I admit I worry about getting Alzheimer's. I ~ and more than 62 percent of Americans ~ worry about getting Alzheimer's.
Years ago I did what scientists recommended to exercise my brain; I worked crossword puzzles. Beginning with easy ones in the daily newspaper, I dutifully penciled in UMA (__ Thurman), ERMA (__ Bombeck), and OKRA (gumbo veggie) until I was confident enough to use ink. Then I moved on to harder puzzles in pencil until penning a puzzle did not result in a smeary mess. It still takes me all week to complete three Sunday Chicago Tribune puzzles, but after I get better at those in ink, I have my pencil and large eraser ready to attack the New York Times puzzle. Don't hold your breath. My NYT puzzle attempts have been dismal so far. If the daily paper's puzzles were mental jumping jacks, the NYT puzzle is a triple flip from a back handspring. The point is not how good I get; it's that I'm intentional about giving my brain bigger challenges.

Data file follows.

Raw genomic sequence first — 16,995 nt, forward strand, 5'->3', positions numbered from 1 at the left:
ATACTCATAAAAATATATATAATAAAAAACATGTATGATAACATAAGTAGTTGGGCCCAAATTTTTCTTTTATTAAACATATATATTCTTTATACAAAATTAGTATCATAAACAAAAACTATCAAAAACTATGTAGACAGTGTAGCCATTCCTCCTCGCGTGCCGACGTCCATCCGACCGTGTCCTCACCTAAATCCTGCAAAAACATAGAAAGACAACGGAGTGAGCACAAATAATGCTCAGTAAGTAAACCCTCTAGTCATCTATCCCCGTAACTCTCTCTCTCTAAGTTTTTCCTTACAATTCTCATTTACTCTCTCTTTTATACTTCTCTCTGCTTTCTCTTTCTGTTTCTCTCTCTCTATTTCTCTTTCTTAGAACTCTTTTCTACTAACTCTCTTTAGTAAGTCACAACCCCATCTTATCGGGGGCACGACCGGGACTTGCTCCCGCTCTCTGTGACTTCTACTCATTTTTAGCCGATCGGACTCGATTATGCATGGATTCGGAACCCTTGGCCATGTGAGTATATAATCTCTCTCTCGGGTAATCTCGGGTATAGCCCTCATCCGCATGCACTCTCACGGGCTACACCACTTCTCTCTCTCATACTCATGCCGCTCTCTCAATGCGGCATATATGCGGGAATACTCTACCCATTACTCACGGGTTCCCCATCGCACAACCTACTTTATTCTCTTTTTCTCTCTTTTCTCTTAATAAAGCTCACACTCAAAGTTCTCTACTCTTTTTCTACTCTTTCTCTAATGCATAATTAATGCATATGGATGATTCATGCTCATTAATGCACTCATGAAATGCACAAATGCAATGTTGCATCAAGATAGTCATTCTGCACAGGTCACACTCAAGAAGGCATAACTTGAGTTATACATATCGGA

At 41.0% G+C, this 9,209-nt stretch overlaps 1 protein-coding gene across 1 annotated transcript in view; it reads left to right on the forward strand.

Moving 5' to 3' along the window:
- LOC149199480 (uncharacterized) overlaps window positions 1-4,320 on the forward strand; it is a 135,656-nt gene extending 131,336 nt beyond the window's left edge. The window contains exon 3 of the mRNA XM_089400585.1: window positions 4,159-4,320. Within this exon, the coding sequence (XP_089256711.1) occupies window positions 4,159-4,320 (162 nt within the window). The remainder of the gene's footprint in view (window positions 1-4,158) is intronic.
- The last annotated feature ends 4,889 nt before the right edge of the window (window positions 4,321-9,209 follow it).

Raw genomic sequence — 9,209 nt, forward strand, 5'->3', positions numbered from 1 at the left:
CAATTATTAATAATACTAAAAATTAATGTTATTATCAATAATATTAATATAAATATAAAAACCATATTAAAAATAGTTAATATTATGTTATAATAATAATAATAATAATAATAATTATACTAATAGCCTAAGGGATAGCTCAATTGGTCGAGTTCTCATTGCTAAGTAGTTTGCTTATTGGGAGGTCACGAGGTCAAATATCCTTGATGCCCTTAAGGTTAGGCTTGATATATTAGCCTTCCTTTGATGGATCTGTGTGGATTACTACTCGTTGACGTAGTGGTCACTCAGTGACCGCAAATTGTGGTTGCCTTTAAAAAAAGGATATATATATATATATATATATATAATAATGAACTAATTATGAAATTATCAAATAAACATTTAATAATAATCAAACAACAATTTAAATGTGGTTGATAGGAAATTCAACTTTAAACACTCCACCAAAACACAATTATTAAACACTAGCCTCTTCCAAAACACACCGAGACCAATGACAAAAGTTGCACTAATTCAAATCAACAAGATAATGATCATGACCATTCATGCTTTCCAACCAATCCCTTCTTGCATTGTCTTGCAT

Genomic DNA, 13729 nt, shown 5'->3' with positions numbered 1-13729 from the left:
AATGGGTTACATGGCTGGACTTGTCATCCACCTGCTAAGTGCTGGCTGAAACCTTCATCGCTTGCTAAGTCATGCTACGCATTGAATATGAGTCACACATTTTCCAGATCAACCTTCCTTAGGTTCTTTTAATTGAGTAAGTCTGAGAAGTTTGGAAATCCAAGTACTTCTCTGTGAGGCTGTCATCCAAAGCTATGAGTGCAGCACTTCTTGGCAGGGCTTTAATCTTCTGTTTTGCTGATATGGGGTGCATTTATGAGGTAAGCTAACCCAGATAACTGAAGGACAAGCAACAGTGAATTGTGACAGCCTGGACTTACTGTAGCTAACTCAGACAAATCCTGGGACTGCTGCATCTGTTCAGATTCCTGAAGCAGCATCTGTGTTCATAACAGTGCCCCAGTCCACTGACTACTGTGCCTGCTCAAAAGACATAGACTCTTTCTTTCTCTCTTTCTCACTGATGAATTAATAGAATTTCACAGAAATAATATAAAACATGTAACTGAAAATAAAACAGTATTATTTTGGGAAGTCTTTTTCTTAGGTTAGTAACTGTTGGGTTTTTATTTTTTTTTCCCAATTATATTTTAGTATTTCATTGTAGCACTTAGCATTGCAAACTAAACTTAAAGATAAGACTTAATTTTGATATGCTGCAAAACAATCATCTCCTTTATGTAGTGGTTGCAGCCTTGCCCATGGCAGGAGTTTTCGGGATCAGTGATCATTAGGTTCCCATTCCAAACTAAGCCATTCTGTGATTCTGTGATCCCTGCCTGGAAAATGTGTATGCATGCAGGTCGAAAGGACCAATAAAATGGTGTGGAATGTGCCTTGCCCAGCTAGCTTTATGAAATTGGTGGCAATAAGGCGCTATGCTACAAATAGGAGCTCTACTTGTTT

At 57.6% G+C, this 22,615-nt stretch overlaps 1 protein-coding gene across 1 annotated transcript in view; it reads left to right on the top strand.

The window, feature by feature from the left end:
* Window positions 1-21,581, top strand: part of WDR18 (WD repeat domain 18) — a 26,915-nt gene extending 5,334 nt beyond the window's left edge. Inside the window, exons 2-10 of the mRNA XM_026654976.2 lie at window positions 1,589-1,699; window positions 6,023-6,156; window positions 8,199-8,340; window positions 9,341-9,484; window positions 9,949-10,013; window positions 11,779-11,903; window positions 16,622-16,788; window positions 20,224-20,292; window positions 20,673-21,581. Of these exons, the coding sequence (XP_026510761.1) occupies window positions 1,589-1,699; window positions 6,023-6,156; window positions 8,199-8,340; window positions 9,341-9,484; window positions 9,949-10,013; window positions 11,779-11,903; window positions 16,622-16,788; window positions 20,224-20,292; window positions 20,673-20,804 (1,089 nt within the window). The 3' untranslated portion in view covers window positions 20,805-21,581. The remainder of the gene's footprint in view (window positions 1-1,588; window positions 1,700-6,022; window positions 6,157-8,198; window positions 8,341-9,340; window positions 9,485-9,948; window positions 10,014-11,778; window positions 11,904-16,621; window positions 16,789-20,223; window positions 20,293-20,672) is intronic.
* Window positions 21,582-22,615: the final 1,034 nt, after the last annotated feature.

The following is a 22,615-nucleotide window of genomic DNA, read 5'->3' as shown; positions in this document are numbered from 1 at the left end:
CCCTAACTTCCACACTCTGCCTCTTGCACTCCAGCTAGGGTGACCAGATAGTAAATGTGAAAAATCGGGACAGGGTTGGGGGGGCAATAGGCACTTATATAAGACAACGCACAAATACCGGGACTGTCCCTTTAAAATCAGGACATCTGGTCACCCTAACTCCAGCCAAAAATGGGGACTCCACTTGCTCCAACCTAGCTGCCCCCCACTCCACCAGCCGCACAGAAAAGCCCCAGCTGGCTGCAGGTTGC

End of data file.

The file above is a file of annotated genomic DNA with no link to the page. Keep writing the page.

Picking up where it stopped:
More research is coming out now that proposes that the best mental exercise is physical exercise. In today's Caregiver.com article Physical Exercise: Good Medicine for the Brain, Leilani Doty, Ph.D., touts a regular (preferably 30 to 40 minutes five times a week) exercise routine as not only a way to healthier heart, bones, and digestion, but also to improved memory, thinking, and attention span. Aerobic exercise is a great stress reliever, too ~ never a bad thing.
For more about the research and most effective types of exercise, read the whole article by clicking here, Good Medicine for the Brain. Doty emphasizes it's never too late to begin. So whether you don't have dementia or have some stage of it, tuck that crossword puzzle into the cushions of your easy chair, and lace up your sneakers.